Symbol lookup is the mechanism by which the @ref and @copydoc commands are implemented; it performs a simplified version of C++ name lookup for the given id-expression within the set of all extracted symbols. The current implementation is far from complete (e.g., no ambiguity resolution is performed, and the semantics of constructs like inline namespaces, using declarations, using directives, and injected-class-names are not implemented), but it’s sufficient for Boost.URL’s documentation. Lookup is deferred until all symbols have been extracted to support cross-TU references without forward declarations.


The backbone of MrDocs is the clang compiler, which, given the nature of software, is not without its bugs. Working around them is only feasible to a certain extent, meaning that at some point it becomes necessary to fix them instead of waiting for others to do so. To address this, I have spent considerable time this quarter getting comfortable with hacking clang and familiarizing myself with the process of merging patches into LLVM. Thus far, I have submitted one PR that has been merged which eliminates the ClassScopeFunctionSpecializationDecl AST node in favor of using DependentFunctionTemplateSpecializationInfo to represent dependent class scope explicit specializations of function templates. The primary motivation for this patch was to simplify ASTVisitor::traverse in MrDocs by using the same overload to handle all function declaration nodes. However, this patch also improves diagnostics for the following example, insofar that the lack of a primary template will be diagnosed prior to instantiation:

struct A
    void f(int);

I have also been working on patches for other bugs related to function template specializations, e.g., diagnosing friend function template specializations which are definitions, ensuring that lookup for friend function template specializations considers inline namespaces, diagnosing unexpanded packs in class scope function template specializations, etc.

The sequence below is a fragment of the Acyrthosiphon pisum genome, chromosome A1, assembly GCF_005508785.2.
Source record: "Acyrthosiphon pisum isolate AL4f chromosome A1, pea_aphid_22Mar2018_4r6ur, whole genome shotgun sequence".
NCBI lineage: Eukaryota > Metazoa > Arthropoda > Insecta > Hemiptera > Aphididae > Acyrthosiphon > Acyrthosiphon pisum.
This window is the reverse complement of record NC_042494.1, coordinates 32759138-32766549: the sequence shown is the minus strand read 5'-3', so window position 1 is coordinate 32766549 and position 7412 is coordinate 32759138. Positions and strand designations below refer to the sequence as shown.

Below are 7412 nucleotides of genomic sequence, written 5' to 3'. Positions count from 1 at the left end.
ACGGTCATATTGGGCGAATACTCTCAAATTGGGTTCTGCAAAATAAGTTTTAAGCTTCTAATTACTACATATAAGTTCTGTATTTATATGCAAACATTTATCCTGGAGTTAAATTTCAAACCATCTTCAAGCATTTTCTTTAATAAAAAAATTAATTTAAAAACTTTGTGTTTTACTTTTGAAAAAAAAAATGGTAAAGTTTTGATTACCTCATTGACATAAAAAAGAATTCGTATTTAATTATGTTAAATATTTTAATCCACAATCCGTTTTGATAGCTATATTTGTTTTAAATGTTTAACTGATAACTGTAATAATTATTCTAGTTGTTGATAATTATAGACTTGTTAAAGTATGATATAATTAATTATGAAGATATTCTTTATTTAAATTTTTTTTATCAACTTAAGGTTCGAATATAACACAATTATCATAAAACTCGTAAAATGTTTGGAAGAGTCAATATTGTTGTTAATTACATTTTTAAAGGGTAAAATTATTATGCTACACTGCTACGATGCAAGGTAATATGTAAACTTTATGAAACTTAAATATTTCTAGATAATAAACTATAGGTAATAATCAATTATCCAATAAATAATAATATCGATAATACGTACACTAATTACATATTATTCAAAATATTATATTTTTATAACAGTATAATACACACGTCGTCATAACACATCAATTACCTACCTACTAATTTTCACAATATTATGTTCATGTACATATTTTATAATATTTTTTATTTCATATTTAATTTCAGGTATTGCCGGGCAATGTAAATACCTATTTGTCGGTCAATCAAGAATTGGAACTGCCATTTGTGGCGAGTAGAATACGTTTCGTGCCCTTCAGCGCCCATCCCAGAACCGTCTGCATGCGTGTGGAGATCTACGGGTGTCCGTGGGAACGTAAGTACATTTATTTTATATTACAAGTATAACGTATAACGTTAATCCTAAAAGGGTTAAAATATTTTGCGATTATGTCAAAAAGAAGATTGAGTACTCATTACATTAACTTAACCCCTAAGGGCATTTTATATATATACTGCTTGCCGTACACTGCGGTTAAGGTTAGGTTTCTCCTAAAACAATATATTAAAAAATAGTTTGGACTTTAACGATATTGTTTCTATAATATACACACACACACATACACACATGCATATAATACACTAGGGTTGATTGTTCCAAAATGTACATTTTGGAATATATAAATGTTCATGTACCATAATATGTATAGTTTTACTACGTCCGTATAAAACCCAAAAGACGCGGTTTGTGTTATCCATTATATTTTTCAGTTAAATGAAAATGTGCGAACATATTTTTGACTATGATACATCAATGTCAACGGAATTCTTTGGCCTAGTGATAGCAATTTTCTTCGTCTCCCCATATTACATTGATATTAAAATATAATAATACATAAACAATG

Another related aspect of explicit function template specializations I have been working on is template argument deduction. The current implementation of template argument deduction for function templates implicitly instantiates a specialization for the deduced arguments, which is undesirable (and non-conforming) when the deduction is done for the purposes of matching an explicit specialization to its primary template. I wrote a proof-of-concept implementation in which this implicit instantiation is eliminated, but I am not planning to pursue these changes until a later date when I have more time available to propose these changes.

Finally, I have been working on some AST memory optimizations, namely for data common to all redeclarations of an entity. This is done by replacing Redeclarable::First (which stores a pointer to the first declaration in a redeclaration chain) with a pointer to a common base Common:

struct Common
    decl_type* First;

Allocated by calling decl_type::newCommon, which permits decl_type to allocate a Redeclarable::Common derived object to store additional common data. This can, for example, be used by CXXRecordDecl to store a single DefinitionData pointer for all redeclarations, as opposed to storing it in each CXXRecordDecl and propagating it upon allocation. This also eliminates the need for RedeclarableTemplate’s common pointer, as it can be merged into Redeclarable::Common.